Temperature Influences on Bread as it Bakes

Reader Contribution by Staff

If you’ve been frustrated by trying to bake bread at home, learning something about what is happening as a loaf cooks can be helpful. The following chart is from Bread: A Baker’s Book of Techniques and Recipes by Jeffrey Hamelman, director of the Bakery and Baking Education Center at King Arthur Flour. (You can read my recommendation of the cookbook here.)

77? to 122?F (25? to 50?C):Rapid increase in yeast fermentation; increase in enzymatic activity; beginning of crust formation; starch swelling; accelerated gas production and expansion contributing to oven spring

122? to 140?F (50? to 60?C):Rye starch begins to gelatinize; bacteria die; enzymes in yeast are inactivated; yeast reaches thermal death point (at about 140?F)

140? to 158?F (60? to 70?C):Wheat starch begins to gelatinize; loaf expansion slows; coagulation of gluten begins; amylase enzymes reach maximum activity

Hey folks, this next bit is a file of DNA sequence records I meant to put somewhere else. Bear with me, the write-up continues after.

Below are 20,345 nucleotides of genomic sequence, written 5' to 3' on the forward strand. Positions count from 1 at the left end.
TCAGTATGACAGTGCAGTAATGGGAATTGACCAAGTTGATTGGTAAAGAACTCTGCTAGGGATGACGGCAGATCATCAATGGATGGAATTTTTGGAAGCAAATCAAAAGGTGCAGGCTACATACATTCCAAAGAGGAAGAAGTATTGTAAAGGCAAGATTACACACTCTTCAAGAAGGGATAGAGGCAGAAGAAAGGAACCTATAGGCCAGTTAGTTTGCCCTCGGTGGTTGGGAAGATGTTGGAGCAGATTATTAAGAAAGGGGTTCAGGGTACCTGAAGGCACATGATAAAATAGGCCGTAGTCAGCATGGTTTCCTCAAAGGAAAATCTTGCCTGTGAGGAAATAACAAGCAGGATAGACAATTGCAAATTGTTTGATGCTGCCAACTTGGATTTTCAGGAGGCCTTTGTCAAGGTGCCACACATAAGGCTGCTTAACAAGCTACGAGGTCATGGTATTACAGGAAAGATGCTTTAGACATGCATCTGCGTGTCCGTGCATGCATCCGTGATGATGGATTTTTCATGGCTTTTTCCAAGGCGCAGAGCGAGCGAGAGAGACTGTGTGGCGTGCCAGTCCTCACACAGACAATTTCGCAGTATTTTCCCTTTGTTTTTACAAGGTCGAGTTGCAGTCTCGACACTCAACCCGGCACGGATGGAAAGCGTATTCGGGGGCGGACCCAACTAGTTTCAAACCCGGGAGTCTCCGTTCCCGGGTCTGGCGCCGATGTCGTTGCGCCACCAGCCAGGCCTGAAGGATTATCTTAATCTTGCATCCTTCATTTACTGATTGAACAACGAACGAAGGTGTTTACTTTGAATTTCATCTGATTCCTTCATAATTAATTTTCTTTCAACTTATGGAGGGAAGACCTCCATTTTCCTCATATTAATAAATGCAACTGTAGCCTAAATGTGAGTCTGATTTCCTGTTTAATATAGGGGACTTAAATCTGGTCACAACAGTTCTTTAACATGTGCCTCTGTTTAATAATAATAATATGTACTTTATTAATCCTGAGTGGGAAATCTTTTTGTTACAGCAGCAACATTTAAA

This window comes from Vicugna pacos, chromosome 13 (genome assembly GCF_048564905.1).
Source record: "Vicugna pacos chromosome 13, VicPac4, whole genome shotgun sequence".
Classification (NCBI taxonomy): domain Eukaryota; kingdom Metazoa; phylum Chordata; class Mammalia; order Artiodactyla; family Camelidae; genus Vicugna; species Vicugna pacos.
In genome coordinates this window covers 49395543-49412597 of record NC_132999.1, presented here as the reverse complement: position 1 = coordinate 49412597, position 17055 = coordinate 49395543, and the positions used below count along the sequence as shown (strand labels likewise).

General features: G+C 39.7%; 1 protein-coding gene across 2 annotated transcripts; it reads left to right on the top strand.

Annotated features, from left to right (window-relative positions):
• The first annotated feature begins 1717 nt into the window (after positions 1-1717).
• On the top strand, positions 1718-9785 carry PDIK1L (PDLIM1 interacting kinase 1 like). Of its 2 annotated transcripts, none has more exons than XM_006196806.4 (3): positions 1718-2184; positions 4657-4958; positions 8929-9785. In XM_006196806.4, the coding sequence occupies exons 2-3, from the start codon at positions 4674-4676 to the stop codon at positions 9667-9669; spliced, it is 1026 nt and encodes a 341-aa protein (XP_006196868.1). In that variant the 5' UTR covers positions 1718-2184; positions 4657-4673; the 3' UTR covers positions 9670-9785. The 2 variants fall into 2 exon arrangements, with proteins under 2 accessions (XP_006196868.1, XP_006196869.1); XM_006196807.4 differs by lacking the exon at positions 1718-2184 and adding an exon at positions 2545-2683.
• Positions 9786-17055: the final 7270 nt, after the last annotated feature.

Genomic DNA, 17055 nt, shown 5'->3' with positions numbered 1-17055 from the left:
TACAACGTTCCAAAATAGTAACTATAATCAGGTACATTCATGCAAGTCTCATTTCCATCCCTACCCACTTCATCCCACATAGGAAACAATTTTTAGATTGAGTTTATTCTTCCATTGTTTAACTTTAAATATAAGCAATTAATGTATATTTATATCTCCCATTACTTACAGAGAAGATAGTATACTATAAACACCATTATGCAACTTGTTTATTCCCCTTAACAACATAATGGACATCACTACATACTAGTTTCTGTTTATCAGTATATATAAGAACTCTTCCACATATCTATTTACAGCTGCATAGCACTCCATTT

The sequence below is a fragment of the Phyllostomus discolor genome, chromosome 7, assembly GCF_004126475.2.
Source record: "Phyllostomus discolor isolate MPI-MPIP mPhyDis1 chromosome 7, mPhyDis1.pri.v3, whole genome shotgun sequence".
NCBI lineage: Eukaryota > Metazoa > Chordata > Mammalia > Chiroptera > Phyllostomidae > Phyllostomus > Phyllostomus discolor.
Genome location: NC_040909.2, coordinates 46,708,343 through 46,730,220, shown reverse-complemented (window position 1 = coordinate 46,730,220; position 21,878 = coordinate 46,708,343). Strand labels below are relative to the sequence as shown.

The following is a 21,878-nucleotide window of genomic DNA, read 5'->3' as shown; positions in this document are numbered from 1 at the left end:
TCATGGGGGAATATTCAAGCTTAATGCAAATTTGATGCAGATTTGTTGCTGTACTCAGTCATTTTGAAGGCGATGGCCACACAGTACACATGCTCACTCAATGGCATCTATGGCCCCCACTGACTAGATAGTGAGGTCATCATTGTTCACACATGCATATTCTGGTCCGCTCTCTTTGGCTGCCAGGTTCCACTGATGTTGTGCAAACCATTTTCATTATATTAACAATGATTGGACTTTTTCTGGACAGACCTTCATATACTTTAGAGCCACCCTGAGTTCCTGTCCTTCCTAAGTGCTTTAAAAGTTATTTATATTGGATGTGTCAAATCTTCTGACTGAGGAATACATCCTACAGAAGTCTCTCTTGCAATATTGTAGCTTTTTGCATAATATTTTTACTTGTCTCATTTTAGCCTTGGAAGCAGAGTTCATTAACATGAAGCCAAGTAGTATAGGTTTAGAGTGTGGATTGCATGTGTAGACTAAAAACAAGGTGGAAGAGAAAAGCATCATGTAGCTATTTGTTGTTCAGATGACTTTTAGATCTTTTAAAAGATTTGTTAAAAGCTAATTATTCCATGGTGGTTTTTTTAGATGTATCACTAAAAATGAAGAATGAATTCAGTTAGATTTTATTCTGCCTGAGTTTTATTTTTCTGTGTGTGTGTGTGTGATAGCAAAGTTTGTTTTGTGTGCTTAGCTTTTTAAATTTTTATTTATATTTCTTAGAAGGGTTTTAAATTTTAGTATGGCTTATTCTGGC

158? to 176?F (70? to 80?C): Gluten coagulation is complete and dough structure is formed; enzyme activity decreases; rye starch gelatinization ends

176? to 194?F (80? to 90?C):Wheat starch gelatinization is complete; enzyme activity ceases

194? to 212?F (90? to 100?C):Maximum internal loaf temperature is reached; crust coloration begins

212? to 350?F (100? to 177?C):Maillard reaction develops crust color; ketones and aldehydes form, eventually contributing to flavor and aroma

300? to 400?F (149? to 204?C):Further crust color and flavor development through caramelization